Tap tap twist and out they came. Only had to remove them cos a complete hull renovation was necessary🤔 I blogged it on this site, somewhere!!
Now it's cookin' time. C youse guys later👍
9 months ago by RNinMunich
Fast attack craft
"....Usually you post useable info, but in this case I have to vehemently disagree!
And I would like to put the record straight before you lead our novice members to potential disaster, or at least an expensive disappointment!..."
Well, this certainly stirred something up! And I can't see why? Perhaps RN has shares in a Lipo factory? 😉
All that I have said is standard knowledge on the subject. NiMH ARE more robust than LiPos - I can't see how anyone can disagree with that. They are more forgiving of overcharge and over-depletion. I have not said that Lipos should not be used - I use them myself - but I have stated a preference for NiMH where the benefits of Lipos are not a requirement.
I have been using NiMH for around 15 years, and Lipos for about the same time. During that period I must have bought around 2 dozen packs of each type. I currently have one working LiPo pack, while all my NiMH packs work, albeit sometimes with less charge than originally. The Lipos have gone unbalanced, swollen, delaminated or punctured at some point.
Lipos, when working, are phenomenal items, and make miniature flying models possible. I use them for this, and would, as I have said, use them when light weight and high power are essential. But they do require that you look after them and follow the rules - in particular, not over-discharging them. If you do not treat them properly they will certainly swell and fail - I cannot see why stating this is considered scaremongering? It is this lack of robustness that makes me prefer NiMH, since I do not take particular care of my batteries. NiMH will put up with this - Lipo won't. That is the gist of what I said, it is attested by other comments on this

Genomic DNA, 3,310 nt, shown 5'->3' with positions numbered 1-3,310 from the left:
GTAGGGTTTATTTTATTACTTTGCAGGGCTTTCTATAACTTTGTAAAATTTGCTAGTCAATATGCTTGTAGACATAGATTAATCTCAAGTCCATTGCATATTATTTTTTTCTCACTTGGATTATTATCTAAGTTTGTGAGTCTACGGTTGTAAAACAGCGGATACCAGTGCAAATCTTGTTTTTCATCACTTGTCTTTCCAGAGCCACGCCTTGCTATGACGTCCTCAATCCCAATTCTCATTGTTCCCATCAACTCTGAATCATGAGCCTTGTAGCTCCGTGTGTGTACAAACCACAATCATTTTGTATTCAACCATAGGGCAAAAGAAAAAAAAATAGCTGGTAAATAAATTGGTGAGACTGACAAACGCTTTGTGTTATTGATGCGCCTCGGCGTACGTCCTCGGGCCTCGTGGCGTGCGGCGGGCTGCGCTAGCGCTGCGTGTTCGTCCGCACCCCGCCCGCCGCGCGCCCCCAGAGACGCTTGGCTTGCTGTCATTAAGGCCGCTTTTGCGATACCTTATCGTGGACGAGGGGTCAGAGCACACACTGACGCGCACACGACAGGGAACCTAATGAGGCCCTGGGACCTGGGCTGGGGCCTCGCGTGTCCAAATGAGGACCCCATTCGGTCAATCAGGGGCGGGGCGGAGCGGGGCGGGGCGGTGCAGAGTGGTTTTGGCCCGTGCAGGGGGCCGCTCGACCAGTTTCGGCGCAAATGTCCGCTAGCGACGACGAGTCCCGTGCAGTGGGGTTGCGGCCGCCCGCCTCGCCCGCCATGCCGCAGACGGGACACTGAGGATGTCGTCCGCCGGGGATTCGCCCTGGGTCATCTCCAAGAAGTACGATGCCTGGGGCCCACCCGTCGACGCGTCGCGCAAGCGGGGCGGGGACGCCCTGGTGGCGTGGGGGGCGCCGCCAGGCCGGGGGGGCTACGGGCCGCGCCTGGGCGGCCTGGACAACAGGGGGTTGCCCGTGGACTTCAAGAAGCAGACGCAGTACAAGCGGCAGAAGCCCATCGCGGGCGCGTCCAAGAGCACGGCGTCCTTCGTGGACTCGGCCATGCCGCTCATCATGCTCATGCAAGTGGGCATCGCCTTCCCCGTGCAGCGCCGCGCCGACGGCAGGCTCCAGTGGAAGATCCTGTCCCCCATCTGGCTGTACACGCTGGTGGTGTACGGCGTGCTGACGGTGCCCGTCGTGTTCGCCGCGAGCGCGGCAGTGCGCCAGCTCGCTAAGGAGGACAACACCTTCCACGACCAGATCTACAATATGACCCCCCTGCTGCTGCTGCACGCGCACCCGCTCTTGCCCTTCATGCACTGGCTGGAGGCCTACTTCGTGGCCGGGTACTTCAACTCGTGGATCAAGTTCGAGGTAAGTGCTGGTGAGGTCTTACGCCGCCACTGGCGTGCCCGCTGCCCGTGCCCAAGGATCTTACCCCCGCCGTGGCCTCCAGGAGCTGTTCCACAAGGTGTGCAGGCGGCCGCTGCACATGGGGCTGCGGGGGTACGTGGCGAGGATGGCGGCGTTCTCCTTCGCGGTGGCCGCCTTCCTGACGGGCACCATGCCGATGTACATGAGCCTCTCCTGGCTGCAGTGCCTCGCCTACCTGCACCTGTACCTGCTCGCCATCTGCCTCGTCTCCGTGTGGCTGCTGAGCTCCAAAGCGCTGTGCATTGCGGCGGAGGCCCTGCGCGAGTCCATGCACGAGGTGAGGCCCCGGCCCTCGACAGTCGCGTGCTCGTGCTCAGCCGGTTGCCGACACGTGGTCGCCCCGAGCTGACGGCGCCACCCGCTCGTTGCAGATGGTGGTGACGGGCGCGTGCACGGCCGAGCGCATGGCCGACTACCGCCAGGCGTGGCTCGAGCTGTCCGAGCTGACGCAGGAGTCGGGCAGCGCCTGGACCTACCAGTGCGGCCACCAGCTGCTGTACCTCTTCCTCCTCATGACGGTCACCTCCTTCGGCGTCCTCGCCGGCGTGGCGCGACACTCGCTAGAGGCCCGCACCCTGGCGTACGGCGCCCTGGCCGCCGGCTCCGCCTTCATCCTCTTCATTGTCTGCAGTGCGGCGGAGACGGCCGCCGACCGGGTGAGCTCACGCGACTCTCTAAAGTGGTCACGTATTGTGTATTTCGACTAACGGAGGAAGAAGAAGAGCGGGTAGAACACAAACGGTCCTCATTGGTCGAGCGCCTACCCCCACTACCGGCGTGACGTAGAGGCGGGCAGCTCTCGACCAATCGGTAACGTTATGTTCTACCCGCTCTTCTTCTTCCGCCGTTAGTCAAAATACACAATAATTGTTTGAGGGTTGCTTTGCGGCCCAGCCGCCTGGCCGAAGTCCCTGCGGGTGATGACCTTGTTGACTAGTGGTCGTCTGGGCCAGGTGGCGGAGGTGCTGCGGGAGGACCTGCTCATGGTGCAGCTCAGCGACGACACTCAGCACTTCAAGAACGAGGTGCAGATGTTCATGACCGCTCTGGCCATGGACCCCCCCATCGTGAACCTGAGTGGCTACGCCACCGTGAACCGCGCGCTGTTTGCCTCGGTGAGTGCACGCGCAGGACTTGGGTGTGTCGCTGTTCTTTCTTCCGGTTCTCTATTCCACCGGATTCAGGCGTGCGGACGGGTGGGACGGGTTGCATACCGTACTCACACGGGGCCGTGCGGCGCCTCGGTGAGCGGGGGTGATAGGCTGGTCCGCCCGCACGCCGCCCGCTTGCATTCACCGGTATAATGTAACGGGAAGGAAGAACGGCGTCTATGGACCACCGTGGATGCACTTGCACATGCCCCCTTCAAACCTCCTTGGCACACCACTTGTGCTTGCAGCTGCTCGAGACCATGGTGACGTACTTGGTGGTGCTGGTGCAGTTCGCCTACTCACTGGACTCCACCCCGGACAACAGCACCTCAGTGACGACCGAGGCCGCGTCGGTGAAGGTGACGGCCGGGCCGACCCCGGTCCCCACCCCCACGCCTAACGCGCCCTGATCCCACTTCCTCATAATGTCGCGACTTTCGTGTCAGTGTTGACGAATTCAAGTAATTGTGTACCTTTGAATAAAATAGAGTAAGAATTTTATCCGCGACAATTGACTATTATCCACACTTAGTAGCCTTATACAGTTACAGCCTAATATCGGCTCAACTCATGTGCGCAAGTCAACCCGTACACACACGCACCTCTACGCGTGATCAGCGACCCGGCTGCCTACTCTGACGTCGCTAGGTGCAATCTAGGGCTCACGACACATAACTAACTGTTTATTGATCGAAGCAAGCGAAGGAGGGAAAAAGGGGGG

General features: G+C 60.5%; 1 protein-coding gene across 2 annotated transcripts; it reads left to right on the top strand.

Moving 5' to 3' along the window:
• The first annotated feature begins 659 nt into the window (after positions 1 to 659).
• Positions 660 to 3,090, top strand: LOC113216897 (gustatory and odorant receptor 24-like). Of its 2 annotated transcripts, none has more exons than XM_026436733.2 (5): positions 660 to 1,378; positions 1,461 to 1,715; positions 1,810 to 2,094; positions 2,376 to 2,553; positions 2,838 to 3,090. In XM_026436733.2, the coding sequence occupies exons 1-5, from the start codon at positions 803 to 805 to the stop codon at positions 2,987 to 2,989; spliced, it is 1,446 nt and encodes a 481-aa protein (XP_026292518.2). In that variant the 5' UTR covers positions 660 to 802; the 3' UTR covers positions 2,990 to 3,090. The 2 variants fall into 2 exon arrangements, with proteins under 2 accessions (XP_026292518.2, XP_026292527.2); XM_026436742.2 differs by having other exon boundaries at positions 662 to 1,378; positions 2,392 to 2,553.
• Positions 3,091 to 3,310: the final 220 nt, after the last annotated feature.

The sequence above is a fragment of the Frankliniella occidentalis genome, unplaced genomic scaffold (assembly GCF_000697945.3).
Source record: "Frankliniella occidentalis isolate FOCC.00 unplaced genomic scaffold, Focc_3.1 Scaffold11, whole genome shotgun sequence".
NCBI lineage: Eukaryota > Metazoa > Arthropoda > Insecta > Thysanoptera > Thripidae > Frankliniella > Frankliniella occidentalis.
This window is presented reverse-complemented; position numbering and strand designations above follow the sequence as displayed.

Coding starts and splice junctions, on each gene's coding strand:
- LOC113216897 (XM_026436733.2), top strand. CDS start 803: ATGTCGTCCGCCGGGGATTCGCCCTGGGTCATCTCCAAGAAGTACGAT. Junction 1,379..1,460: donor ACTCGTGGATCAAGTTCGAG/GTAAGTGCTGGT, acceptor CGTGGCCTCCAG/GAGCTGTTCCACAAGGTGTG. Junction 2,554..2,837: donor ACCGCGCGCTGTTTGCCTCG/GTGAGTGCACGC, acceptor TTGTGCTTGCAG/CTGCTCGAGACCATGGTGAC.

which stress that you must 'follow the rules' and I can't see how stating it will lead novice members to potential disaster or expensive disappointment? I would have thought the opposite...
Incidentally, your comments about the differences between Lipos and Nimh seem to cover all the good points of Lipos and the bad points of NiMH. It would be more useful to novices to see a better balanced description. For instance, recent advances in NiMH batteries have produced low self-discharge batteries - (quoting the wiki)
"In October 2011 the batteries were again improved to retain up to 90% of their capacity after one year, 80% after three years and 70% after five years."
These are readily available, I have used these in emergency flashlights and can confirm that they do do 'what it says on the tin' (though I haven't had time to try out the five year claim yet!). They can be of use if your modelling practices include going to the lake at short notice.
I hope this isn't going to develop into a flame war. As I said, I can't see why noting a preference for the robustness of NiMH should engender such a response...